NETA - North East Trust for Aphasia

North East Trust for Aphasia

People with Aphasia

Steve's story

My name is Steven Hogg. I had a stroke in April 2005 aged 47 years.  Prior to having the Stroke I worked as a Manager for a Software Company. I worked very long hours and travelled the length of the country solving problems for clients using our software. I had been to London on the Friday and obviously went to watch Sunderland play at home on the Saturday (this had nothing to do with it). On the Saturday night I felt that my arm was numb and thought it was due to me being tired from travelling. I went to bed and my son and wife came up at intervals to check on me till about 12 o clock. My wife slept on the sofa and about 5 o clock heard noises and thinking it was my daughter getting up for her job she came up stairs to find me crumpled up in bed and I couldn't move but at that time I could talk. My wife called an ambulance thinking that I had had a stroke. The paramedics came and confirmed that. By the time I was taken into the ambulance my voice was affected and I couldn't speak. I was taken to Sunderland Royal Hospital where the doctors confirmed that I had had a Stroke. There was a clot on my brain which made me paralysed down my right side and my speech was affected.


Ju's week of horror!
My consultant, with whom I have become very good friends, spoke to Judith, my wife, on her own and painted a very black picture saying that the stroke was very severe and it was possible that I wouldn't walk or speak. She says that she shook for a week but as you can see I proved them all wrong. However the movement didn't come back into my arm and still hasn't. I've had to learn to do things with my left arm instead. Luckily my gag reflex was not affected and I could manage to eat and drink.
Although I couldn't speak I could understand everything that was going on and when I tried to speak my daughter seemed to understand what I was trying to say. When I began to speak all I could say was why, why, why but eventually words came back to me.
I was kept there for 3 weeks at which point I was moved to Monkwearmouth Hospital which was to be my physio home. This was great, a good laugh with plenty of food. The other side wasn’t as good, the physio was hard and learning to talk again was a challenge. I wanted my arm to be ok rather that my leg but I was wrong, I can do everything with my left hand that I could do with my right hand eg, writing, dressing, washing myself etc  everything but washing up, dusting and hoovering. As time went on I was allowed to go out in a wheelchair for walks with my family and friends. The staff were fabulous and became like friends.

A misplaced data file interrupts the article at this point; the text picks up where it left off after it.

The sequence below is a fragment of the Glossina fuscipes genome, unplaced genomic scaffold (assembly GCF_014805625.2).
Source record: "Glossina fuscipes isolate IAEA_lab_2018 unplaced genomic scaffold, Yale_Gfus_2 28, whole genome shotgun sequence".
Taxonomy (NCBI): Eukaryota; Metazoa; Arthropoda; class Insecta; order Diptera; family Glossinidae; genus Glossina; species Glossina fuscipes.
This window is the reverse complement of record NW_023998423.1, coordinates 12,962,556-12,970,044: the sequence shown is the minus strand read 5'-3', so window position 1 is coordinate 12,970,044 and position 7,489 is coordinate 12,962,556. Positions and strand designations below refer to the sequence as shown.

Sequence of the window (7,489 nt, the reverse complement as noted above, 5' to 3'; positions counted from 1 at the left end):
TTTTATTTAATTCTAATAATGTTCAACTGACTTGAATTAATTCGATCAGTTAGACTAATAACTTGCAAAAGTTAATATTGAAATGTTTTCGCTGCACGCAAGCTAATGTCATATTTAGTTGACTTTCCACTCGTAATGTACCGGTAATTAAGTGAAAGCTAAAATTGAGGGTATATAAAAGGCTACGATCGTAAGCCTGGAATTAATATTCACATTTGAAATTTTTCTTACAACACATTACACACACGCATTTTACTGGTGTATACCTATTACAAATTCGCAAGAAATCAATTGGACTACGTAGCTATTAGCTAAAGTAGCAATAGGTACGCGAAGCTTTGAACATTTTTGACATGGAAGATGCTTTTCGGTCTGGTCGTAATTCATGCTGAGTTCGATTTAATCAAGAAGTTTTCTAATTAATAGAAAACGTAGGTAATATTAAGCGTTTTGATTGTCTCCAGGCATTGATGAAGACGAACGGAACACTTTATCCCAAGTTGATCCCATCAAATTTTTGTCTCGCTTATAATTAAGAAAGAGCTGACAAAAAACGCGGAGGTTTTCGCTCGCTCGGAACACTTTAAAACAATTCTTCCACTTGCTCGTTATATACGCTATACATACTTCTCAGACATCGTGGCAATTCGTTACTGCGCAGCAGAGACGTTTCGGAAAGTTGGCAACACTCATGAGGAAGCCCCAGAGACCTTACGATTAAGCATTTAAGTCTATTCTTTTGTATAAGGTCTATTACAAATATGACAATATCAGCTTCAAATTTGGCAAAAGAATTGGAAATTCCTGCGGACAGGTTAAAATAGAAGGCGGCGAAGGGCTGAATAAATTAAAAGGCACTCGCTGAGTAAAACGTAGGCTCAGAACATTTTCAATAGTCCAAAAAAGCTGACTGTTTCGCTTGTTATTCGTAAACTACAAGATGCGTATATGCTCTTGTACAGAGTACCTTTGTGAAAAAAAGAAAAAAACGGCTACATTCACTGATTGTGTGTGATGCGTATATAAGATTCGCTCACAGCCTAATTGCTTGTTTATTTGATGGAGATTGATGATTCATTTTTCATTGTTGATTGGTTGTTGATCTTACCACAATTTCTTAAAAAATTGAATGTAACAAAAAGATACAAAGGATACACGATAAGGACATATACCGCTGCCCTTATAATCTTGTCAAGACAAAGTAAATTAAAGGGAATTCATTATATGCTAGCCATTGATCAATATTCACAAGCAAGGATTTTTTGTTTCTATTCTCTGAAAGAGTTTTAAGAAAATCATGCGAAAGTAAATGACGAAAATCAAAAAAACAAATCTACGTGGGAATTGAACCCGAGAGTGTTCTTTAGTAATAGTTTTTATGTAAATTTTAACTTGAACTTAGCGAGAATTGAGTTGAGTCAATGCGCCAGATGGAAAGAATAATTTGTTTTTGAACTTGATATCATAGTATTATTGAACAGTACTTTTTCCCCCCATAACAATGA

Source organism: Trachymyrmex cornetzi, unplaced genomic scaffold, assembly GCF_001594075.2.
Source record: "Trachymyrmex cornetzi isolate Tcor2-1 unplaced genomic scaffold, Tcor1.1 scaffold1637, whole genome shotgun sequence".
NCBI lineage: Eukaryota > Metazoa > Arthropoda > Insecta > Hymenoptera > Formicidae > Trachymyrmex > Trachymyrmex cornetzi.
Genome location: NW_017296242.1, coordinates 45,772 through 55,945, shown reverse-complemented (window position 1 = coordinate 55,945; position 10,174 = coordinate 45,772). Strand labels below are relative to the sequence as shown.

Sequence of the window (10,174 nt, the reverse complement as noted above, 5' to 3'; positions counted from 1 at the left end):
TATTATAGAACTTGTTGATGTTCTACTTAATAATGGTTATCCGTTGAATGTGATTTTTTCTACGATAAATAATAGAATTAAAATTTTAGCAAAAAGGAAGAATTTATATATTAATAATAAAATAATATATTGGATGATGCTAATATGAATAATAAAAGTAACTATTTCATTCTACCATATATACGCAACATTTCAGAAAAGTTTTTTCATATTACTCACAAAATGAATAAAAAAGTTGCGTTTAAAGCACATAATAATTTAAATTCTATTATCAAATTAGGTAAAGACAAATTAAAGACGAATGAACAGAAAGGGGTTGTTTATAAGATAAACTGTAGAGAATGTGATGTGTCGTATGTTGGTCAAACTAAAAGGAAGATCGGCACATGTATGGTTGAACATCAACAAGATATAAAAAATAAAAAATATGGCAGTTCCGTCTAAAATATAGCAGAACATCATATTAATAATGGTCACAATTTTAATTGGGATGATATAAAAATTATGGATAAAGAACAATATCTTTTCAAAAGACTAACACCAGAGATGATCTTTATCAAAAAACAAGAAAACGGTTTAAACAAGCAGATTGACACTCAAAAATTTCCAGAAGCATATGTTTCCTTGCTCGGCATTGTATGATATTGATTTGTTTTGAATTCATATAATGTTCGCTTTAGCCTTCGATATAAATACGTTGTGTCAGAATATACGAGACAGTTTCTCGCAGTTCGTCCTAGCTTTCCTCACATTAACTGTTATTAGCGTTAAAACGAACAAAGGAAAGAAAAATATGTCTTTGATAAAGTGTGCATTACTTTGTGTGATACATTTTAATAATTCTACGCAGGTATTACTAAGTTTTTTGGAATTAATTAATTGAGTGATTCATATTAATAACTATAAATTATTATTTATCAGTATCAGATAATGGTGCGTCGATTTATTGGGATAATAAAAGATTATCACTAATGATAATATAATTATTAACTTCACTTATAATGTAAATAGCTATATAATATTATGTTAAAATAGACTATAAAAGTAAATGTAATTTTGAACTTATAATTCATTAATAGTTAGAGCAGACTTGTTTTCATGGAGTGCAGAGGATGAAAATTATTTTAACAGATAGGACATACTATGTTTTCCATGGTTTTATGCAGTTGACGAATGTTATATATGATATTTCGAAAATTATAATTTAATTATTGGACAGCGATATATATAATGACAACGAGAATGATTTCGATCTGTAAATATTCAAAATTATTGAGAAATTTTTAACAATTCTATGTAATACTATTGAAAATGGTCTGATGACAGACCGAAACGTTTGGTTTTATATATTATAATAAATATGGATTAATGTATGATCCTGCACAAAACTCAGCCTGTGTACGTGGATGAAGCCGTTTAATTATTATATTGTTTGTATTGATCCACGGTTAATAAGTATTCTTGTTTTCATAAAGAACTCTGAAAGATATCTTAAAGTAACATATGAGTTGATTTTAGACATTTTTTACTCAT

I stayed at Monkwearmouth for about 3 months by which time I had learned to walk again but not very far. I was assessed by the occupational therapists to make sure I could manage to go home.  I had to have the house adapted to my needs and was allowed to go home. I had to have a bed downstairs and once I'd had more physio was able to go out for walks. I walked a little bit further each day to build up the strength in my legs. It was tiring and still is, but I just have to stop now and again. Its not so good in the wind and the snow.
I had been told that I had Aphasia, a communication problem, and started a 12 week Speech and Language Therapy course at Newcastle University at The Aphasia Centre. This helped me tremendously and consequently I now volunteer to help there at The North East Trust for Aphasia to try to give something back for the help they gave me.


 I learned to drive again in an adapted car and passed my test again. I was given the chance to attend Rehab UK to try to get me back to work. I did eventually go back to work and managed to get back to full time.  However I was told that clients had begun to complain about the emails being sent to them, saying that they were curt. I was checked again by the SALT at Sunderland Royal Hospital where they found I had a problem with verbs and couldn't form sentences correctly. I had another mini stroke which left me very fatigued and because of this had to give up working.


At the beginning of the year I had another setback, I had to have a lumber puncture to find out if I had another stroke, it was found that I hadn't but it wasn't a very nice procedure and I was laid up for three weeks.
I have volunteered for the last few years at NETA, where I run a music group and debate group, it gives me such a buzz when someone actually learns to say something they couldn't before. I also volunteer for the Stroke Association where I am currently helping several Stroke Survivors to either talk, walk, with the computer or just take out for a coffee. I love it.

I was lucky enough to be nominated for volunteer of the year in 2011 for the Stroke Association and I was actually given the award. I received it in London at Claridges and was presented by George Burley who was an old Sunderland Player. Since then I have also entered two events to raise money for my charities. I have abseiled down Souter Lighthouse in Sunderland and also done the Zip wire over the River Tyne in Newcastle. Maybe it should be something in Middlesbrough next!!